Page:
BMWHP4 RACE... UNLEASHED!
If there’s one bike we would’ve liked at SBOTY, it’s the BMW HP4 Race. But as pigs don’t fly, we left it to racing superstar Peter Hickman to give us his take on the 212bhp king of carbon, having ringed it dry around the TT course.
It was all a bit of a surprise to me. I’d seen the HP4 Race being unveiled and I’d read all there was to know about it, but it wasn’t until I was on the Island that some BMW guys came and asked me if I wanted to take it for a spin around the Island. That didn’t take much thinking about.
While they were loading it up with cameras I was taking in its spec. It’s no parts bin special. Every inch of the bike was littered with the good stuff, like Brembo GP4 monoblocs and the same spec Öhlins FGR forks that I was racing on at superbikes just last year. And the BMW 6.2 Sbk-spec motor’s really something special. It’s identical to what my teammate uses right now at BSB, and that’d set you back £20,000 on its own. That’s before you take in all the 2D clocks and logging system, Hicky didn’t hold back. the RCK Pro-kit electronics or the multitude of other top of the range fixtures. I was nearly drooling before I got started!
I’ll be honest, I didn’t know what to expect from the actual riding experience because I’d never ridden a carbon fibre framed bike before. I guess I was expecting it to feel a little wooden, but by the bottom of Bray Hill I knew that wasn’t the case. The bike was literally brand new – even the discs needed bedding in – so I was taking it a little bit steady at first. But before long it was egging me in to riding it harder and faster. At the time I was riding it we were towards the end of practice week, but I was still getting up to pace and trying to dial in my actual TT superbike.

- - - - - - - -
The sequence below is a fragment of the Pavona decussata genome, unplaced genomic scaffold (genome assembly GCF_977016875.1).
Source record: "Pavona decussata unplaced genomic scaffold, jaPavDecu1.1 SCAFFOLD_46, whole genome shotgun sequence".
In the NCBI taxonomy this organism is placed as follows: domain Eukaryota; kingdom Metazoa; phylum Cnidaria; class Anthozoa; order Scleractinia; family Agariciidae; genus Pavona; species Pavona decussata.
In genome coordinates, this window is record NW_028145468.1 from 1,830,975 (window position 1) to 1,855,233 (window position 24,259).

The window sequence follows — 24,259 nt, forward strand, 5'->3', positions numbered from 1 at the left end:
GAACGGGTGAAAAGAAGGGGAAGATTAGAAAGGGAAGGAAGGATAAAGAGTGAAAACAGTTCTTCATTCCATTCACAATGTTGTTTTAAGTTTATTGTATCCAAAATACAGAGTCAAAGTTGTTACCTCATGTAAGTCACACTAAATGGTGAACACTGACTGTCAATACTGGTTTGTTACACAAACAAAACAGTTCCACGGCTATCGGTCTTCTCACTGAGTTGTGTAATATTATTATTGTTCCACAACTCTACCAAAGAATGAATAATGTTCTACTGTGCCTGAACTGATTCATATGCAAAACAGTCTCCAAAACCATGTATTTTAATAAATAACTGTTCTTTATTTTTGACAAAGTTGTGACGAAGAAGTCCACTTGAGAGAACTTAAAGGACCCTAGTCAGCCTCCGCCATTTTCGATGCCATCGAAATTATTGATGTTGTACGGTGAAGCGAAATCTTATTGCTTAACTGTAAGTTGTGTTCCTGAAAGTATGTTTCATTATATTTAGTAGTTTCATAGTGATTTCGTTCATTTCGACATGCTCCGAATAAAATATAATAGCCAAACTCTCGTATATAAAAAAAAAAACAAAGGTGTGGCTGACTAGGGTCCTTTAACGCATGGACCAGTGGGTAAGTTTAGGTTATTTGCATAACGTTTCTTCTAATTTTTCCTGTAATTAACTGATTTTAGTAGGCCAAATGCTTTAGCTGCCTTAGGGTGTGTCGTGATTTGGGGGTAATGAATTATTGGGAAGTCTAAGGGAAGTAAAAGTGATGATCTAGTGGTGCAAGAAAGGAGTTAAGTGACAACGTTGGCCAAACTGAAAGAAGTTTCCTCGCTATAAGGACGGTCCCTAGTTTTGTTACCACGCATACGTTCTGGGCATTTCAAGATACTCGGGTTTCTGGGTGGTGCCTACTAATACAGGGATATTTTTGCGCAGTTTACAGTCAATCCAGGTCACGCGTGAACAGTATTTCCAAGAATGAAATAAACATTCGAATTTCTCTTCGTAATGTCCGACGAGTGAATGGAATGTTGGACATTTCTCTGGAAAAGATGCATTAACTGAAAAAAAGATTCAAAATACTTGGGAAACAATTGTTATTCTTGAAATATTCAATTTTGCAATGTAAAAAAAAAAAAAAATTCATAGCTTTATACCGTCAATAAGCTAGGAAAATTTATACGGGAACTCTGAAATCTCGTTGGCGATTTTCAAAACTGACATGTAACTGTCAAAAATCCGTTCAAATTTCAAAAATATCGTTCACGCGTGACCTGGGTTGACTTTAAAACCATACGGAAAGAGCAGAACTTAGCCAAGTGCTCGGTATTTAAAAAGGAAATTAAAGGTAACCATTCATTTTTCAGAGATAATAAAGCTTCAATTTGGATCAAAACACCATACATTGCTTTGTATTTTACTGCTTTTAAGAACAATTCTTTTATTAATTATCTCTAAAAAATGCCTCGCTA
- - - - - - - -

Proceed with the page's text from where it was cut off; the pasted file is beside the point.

To be honest, it felt loads better than my own bike to ride because the chassis gave off such a plush feel – the exact same feel I’d been hunting for all week. Admittedly I wasn’t going flat-out, but I was still riding at a fair old lick. The bike was fantastically stable; it was unreal. And the way it turned was on another level. My BSB bike is 165kg wet, but my TT bike’s a fair few kilos heavier. It’s certainly heavier than the HP4 Race, and that showed everywhere because the carbon wheels made the bike ridiculously easy to pitch into bends.
It was better than my bike into corners, mid-corner, and on the gas coming out. I’d been pissing around pulling wheelies for a lot of the lap, but by the time I was at Glen Helen I was getting stuck in. I was knee down everywhere and the bike felt so effortless and planted. My bike’s about as good as you can get around the Island, but the HP4 Race just took things to that next level.
I came back from that lap absolutely buzzing and desperate to wangle another go on the HP4 Race. Whatever preconceptions I had about carbon framed bikes and a lack of feel got blown out the water. If anything, the ride proved it to be the other way round; carbon’s where it’s at. I’m going to be really interested to see where BMW goes with the HP4 Race and carbon fibre frames in general.
Okay, they’re not cheap, but logic suggests mass production could help see manufacturing costs fall. And even now I think it’s something of a bargain. You’ve only got to do a tally-up of its features to work out the cost of producing such a machine. I’m not saying BMW’s building the HP4 Race at a loss, but I can’t imagine there’s a lot of profit to be made, if any. If I had a spare £68k, I know how I’d be spending it.